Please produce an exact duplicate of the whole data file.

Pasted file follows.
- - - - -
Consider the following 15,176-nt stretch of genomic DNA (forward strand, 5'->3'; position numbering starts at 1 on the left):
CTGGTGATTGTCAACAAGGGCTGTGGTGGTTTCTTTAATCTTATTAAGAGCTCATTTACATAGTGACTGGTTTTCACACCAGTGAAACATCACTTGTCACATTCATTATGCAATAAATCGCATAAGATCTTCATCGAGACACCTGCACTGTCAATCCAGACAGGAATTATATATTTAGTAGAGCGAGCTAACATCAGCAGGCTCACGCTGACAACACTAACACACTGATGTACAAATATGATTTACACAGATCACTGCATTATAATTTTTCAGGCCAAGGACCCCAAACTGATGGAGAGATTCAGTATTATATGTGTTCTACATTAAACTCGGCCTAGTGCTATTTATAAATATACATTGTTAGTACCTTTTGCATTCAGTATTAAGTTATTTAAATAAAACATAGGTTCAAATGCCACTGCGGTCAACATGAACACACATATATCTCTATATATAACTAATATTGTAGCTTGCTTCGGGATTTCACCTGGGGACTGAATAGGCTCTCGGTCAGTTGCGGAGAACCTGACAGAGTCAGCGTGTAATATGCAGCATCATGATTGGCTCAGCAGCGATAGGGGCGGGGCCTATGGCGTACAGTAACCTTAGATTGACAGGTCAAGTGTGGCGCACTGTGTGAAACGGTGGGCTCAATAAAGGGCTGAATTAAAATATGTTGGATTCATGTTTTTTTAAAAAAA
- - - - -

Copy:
Consider the following 15,176-nt stretch of genomic DNA (forward strand, 5'->3'; position numbering starts at 1 on the left):
CTGGTGATTGTCAACAAGGGCTGTGGTGGTTTCTTTAATCTTATTAAGAGCTCATTTACATAGTGACTGGTTTTCACACCAGTGAAACATCACTTGTCACATTCATTATGCAATAAATCGCATAAGATCTTCATCGAGACACCTGCACTGTCAATCCAGACAGGAATTATATATTTAGTAGAGCGAGCTAACATCAGCAGGCTCACGCTGACAACACTAACACACTGATGTACAAATATGATTTACACAGATCACTGCATTATAATTTTTCAGGCCAAGGACCCCAAACTGATGGAGAGATTCAGTATTATATGTGTTCTACATTAAACTCGGCCTAGTGCTATTTATAAATATACATTGTTAGTACCTTTTGCATTCAGTATTAAGTTATTTAAATAAAACATAGGTTCAAATGCCACTGCGGTCAACATGAACACACATATATCTCTATATATAACTAATATTGTAGCTTGCTTCGGGATTTCACCTGGGGACTGAATAGGCTCTCGGTCAGTTGCGGAGAACCTGACAGAGTCAGCGTGTAATATGCAGCATCATGATTGGCTCAGCAGCGATAGGGGCGGGGCCTATGGCGTACAGTAACCTTAGATTGACAGGTCAAGTGTGGCGCACTGTGTGAAACGGTGGGCTCAATAAAGGGCTGAATTAAAATATGTTGGATTCATGTTTTTTTAAAAAAA